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 Security Who Profits from Security Holes? - show me the money
Benjamin Edelman at Harvard University recently posted this article and accompanying video. They show how easily an unprotected PC can be overcome with spyware. He also details how the spyware can be tracked to it's sources. Just follow the money. What can we do with that information? Currently, very little. One of these days our laws may include protection from this type of software. Hopefully this will happen sooner and not too much later.
Eric says that the latest version of Internet Explorer, as patched by Windows XP Service Pack 2, is not vulnerable to the unwelcome installations shown. So, you know what you need to do ...

Website - Video - Tip

Quote from the website - How bad is this problem? How much junk can get installed on a user's PC by merely visiting a single site? I set out to see for myself -- by visiting a single web page taking advantage of a security hole (in an ordinary fresh copy of Windows XP), and by recording what programs that site caused to be installed on my PC. In the course of my testing, my test PC was brought to a virtual stand-still -- with at least 16 distinct programs installed. I was not shown licenses or other installation prompts for any of these programs, and I certainly didn't consent to their installation on my PC.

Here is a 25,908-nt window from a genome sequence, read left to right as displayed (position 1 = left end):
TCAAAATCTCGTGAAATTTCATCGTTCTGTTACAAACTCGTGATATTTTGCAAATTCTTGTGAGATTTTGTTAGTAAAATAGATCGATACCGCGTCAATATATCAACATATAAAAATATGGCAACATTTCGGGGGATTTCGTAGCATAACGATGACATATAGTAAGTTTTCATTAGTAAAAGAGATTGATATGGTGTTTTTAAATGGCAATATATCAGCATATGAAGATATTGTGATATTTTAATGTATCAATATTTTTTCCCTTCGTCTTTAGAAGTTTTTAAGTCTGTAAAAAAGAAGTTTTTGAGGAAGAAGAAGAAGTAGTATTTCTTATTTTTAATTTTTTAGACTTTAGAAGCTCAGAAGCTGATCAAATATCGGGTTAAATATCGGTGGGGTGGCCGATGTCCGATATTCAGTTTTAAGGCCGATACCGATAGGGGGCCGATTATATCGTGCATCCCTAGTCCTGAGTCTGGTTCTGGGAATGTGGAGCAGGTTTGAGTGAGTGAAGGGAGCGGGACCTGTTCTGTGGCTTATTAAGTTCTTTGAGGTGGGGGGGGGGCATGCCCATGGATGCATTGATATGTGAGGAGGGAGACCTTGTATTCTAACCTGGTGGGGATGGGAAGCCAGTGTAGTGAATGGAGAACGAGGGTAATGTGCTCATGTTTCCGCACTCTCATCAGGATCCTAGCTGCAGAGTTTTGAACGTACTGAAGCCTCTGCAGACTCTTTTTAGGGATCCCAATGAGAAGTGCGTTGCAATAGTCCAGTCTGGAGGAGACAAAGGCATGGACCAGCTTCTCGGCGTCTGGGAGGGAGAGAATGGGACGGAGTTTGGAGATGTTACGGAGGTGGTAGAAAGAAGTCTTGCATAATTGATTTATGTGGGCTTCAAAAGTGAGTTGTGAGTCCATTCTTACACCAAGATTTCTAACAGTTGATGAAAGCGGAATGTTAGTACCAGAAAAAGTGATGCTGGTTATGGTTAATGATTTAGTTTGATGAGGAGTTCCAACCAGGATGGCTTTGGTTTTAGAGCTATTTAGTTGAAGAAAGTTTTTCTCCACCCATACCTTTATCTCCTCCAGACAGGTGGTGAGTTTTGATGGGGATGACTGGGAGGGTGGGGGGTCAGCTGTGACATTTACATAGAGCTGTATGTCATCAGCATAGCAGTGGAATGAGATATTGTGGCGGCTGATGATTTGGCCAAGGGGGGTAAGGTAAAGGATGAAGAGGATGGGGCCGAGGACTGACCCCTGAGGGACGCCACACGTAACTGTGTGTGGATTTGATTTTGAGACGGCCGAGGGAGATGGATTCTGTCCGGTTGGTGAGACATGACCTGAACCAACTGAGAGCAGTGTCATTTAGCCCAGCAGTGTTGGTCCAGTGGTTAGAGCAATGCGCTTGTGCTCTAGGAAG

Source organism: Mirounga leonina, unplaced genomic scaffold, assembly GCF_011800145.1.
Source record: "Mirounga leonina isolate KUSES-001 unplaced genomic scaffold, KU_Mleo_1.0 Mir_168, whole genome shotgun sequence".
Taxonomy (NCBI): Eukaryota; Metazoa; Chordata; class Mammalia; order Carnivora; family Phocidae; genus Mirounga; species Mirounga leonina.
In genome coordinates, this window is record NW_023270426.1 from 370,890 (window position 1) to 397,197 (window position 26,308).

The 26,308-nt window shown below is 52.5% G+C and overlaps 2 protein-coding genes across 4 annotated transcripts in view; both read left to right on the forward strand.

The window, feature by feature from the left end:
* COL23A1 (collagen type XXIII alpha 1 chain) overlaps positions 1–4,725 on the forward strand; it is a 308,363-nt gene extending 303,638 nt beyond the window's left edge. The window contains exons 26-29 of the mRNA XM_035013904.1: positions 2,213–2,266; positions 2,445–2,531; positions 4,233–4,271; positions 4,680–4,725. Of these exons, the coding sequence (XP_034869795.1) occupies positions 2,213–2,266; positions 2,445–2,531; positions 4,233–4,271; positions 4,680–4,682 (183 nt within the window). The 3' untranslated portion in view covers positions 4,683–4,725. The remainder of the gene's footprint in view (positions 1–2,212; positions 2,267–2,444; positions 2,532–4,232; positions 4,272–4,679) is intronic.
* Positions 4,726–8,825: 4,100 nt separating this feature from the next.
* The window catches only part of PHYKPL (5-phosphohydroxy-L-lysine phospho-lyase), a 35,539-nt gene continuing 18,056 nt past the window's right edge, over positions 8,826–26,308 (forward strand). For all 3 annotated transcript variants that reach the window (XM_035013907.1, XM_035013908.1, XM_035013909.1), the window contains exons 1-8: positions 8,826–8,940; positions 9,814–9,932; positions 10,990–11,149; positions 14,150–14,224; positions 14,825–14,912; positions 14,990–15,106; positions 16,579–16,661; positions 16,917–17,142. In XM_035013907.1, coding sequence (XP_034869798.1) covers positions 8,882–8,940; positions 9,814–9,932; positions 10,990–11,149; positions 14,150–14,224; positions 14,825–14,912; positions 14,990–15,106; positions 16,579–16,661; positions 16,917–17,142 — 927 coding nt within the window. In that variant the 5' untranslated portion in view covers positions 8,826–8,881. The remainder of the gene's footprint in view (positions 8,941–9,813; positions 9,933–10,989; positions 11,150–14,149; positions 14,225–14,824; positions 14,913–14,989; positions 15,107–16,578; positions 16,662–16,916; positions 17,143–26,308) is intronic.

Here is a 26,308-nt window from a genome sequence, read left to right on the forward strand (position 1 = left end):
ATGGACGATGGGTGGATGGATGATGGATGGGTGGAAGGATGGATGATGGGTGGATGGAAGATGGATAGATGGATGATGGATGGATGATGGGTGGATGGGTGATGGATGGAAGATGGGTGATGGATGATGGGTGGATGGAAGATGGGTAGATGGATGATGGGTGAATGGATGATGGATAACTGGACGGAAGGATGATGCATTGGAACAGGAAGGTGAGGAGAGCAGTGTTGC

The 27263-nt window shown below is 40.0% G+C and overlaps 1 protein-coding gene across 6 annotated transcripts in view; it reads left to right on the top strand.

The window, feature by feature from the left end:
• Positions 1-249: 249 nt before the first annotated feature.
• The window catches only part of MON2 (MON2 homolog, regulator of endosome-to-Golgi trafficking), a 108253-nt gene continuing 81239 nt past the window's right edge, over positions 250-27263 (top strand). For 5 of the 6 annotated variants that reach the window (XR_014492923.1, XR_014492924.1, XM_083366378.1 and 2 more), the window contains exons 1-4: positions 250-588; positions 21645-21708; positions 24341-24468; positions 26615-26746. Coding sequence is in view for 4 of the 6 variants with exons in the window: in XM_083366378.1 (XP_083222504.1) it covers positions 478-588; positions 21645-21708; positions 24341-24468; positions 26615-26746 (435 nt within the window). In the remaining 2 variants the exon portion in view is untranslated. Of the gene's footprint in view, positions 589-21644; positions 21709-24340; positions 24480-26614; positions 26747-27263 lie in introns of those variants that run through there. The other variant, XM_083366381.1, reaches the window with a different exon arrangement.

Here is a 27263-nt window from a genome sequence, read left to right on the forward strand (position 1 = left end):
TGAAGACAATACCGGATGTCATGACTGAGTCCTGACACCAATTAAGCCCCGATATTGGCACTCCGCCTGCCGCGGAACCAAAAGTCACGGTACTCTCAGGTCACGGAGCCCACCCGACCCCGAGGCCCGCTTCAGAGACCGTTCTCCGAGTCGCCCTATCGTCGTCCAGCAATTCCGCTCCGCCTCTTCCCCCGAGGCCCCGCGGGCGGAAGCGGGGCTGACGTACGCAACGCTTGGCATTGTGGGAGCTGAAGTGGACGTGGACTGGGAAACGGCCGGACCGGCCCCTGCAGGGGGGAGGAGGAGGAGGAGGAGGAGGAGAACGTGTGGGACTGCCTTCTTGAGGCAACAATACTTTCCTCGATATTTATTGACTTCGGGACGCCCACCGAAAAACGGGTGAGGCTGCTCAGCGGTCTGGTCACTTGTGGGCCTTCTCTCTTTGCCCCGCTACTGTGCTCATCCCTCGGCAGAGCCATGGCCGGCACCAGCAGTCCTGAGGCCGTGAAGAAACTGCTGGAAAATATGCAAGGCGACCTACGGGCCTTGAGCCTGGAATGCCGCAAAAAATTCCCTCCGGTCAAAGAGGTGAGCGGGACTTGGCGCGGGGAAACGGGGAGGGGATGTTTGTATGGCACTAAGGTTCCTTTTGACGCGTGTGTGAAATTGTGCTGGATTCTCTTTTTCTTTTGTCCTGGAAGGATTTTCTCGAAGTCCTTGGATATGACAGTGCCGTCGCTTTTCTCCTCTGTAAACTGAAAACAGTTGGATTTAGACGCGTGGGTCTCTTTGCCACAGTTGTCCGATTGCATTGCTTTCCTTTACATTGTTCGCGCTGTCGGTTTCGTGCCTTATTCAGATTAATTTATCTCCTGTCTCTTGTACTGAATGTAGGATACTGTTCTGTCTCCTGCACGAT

In my testing, at least the following programs were installed through the security hole exploit: 180solutions, BlazeFind, BookedSpace, CashBack by BargainBuddy, ClickSpring, CoolWebSearch, DyFuca, Hoost, IBIS Toolbar, ISTbar, Power Scan, SideFind, TIB Browser, WebRebates (a TopMoxie distributor), WinAD, and WindUpdates. (All programs are as detected by Ad-Aware.) I have reason to believe that numerous additional programs were also installed but were not detected by Ad-Aware.

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